Dr Harvey Dale
MSci (Bristol), PhD (Edin)
John Henry Coates Fellow; 1851 Royal Commission Research Fellow
After spending the vast majority of my youth in Maidenhead, Berkshire, and attending my local comprehensive, I began my path in research as an undergraduate in Chemistry at the University of Bristol. During my time at Bristol I quickly became captivated by chemical reaction mechanisms – that seemingly simple chemical transformations are often nothing of the sort – and I’ve been chasing them ever since.
Following a crack at using computational chemistry (Prof. Neil Allan, Dr Natalie Fey) and ultrafast lasers (Prof. Andrew Orr-Ewing FRS) to probe reaction mechanisms during my time at Bristol, I next travelled north, to Edinburgh, to undertake doctoral research in the laboratory of Prof. Guy Lloyd-Jones FRS. Supported by an iCASE award from the EPSRC and Syngenta, here I encountered reactions that were, forgivingly, a little slower than a billionth of a second – but by no means any less multifaceted. Reaction monitoring and kinetic analysis – watching chemical processes evolve in real time, and analysing them quantitatively – were the order of the day in Edinburgh, but I also learned a great deal about NMR spectroscopy, the gift of fluorine, heavy atom isotope effects, computational organic chemistry, and fundamental aspects of catalysis.
In 2022 I was awarded a Research Fellowship from the Royal Commission for the Exhibition of 1851 to bring my experience as a mechanistic organic chemist to bear on a new challenge: understanding the prebiotic origins of coded peptide biosynthesis. I now work in the Protein and Nucleic Acid Chemistry Division at the MRC Laboratory of Molecular Biology under the mentorship of Prof. John Sutherland FRS, and hold the non-stipendiary John Henry Coates Research Fellowship at Emmanuel College.
Chemistry (Part IA)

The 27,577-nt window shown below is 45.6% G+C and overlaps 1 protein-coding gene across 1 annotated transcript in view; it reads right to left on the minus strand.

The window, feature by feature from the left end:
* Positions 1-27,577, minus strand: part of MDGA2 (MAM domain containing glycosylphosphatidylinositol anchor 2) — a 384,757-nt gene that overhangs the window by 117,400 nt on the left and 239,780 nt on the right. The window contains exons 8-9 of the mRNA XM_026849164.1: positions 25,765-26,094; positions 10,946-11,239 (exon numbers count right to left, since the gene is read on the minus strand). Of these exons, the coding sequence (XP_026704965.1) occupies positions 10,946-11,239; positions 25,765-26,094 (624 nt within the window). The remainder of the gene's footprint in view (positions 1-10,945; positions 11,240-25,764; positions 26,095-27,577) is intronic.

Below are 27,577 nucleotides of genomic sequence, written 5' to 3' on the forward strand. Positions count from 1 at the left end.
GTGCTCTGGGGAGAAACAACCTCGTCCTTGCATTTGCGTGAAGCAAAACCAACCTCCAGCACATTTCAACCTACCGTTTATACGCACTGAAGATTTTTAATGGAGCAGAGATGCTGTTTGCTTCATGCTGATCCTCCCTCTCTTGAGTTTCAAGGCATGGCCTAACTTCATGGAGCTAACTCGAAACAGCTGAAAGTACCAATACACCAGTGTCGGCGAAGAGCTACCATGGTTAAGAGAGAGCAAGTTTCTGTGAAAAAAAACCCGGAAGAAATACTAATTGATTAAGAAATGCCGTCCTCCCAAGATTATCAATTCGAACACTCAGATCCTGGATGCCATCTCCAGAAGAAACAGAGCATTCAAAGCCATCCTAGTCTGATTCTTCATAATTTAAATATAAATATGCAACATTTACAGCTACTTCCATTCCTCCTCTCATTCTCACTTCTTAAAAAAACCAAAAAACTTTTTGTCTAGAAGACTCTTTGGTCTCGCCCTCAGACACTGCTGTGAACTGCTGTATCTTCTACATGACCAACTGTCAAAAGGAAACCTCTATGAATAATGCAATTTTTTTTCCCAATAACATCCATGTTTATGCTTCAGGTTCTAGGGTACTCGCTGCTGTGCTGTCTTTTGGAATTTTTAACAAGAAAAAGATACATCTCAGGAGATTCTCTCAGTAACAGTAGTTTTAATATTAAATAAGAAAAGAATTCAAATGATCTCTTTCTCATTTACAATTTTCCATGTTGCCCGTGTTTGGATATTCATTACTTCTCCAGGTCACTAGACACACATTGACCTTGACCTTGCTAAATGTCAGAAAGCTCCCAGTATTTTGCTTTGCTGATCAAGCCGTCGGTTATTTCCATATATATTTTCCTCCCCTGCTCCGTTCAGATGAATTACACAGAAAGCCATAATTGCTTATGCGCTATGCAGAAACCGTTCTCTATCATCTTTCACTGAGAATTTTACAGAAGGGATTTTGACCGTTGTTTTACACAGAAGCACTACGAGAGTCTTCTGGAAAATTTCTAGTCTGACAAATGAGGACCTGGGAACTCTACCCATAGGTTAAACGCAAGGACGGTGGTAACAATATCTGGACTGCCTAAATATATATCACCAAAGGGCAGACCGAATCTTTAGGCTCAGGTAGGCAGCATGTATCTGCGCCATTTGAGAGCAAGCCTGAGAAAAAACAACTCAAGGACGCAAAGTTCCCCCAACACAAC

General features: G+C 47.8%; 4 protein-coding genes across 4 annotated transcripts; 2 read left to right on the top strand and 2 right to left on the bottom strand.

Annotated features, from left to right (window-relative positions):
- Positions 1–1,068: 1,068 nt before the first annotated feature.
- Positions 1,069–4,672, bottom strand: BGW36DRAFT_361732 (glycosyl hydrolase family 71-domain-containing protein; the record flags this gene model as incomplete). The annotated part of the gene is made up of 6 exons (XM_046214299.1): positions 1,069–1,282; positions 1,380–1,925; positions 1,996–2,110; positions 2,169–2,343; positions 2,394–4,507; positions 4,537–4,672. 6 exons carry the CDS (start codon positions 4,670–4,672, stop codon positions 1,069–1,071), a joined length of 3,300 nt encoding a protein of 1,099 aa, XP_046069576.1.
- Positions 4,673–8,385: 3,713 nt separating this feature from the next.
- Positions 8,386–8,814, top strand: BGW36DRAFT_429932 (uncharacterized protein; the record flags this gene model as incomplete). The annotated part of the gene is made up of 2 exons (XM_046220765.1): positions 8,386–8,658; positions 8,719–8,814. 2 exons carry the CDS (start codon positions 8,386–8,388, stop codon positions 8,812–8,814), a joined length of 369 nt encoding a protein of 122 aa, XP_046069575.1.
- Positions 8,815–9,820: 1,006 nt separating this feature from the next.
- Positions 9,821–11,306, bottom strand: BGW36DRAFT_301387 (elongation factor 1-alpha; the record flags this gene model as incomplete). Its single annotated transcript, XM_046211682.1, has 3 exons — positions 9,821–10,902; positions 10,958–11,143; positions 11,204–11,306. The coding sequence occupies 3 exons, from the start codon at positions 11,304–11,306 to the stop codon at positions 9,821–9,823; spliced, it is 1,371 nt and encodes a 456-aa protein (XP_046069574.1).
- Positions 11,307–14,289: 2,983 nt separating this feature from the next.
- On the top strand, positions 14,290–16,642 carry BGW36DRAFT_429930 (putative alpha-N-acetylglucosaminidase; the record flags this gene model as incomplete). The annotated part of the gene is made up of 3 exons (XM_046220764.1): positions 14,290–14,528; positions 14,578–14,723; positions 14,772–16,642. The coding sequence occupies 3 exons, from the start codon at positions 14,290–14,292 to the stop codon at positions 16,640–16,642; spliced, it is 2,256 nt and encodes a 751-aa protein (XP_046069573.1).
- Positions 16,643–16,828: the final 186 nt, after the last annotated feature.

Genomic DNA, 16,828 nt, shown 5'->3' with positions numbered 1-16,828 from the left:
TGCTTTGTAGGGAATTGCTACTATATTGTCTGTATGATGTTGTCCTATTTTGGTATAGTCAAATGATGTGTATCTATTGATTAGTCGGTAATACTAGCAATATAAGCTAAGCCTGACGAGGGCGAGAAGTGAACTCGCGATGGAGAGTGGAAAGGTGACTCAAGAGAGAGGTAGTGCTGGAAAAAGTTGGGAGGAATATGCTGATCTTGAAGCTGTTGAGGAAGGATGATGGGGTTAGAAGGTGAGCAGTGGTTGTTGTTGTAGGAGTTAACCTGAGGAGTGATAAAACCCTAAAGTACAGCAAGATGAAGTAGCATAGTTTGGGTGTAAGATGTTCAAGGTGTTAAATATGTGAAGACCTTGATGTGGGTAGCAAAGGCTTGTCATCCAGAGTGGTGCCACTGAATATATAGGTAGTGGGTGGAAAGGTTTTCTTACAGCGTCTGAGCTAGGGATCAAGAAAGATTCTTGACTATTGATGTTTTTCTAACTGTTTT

The coded biosynthesis of proteins – the translation of genetic information into function – is a defining pillar of molecular biology, and a prerequisite for life.
In no small part due to prodigious research undertaken at the LMB itself, the mechanism of translation in extant biology – life in its current form – is known in exquisite atomistic detail, unimaginable to the pioneers of nascent molecular biology. We know how it works, where it happens, and how to manipulate it. We know the underlying genetic code that governs translation, and we know that curiously formed complexes of RNA – tRNAs – are responsible for delivering the right amino acid, at the right time, during protein biosynthesis. Yet the picture is incomplete, and fundamental pieces are missing. One profound dichotomy is that extant translation depends vitally on an ensemble of proteins, yet these very proteins could not have emerged before a means to generate them. The genetic code is essentially universal amongst cellular life forms, and yet myriad alternative codes could feasibly perform the same role. How did our genetic code emerge, why should it be the way it is, and how did specific sequences of nucleotides (codons) get assigned to specific amino acids, before “biology” even existed?
In collaboration with a multidisciplinary team in the Sutherland group, I seek to tackle these questions by studying truncated mimics of extant tRNAs from the perspective of a mechanistic chemist - how they might acquire - and lose - certain amino acids selectively, and how amino acids might be transferred efficiently from one tRNA to another, all without the aid of the colossal biomolecular machinery that underpins life as we know it.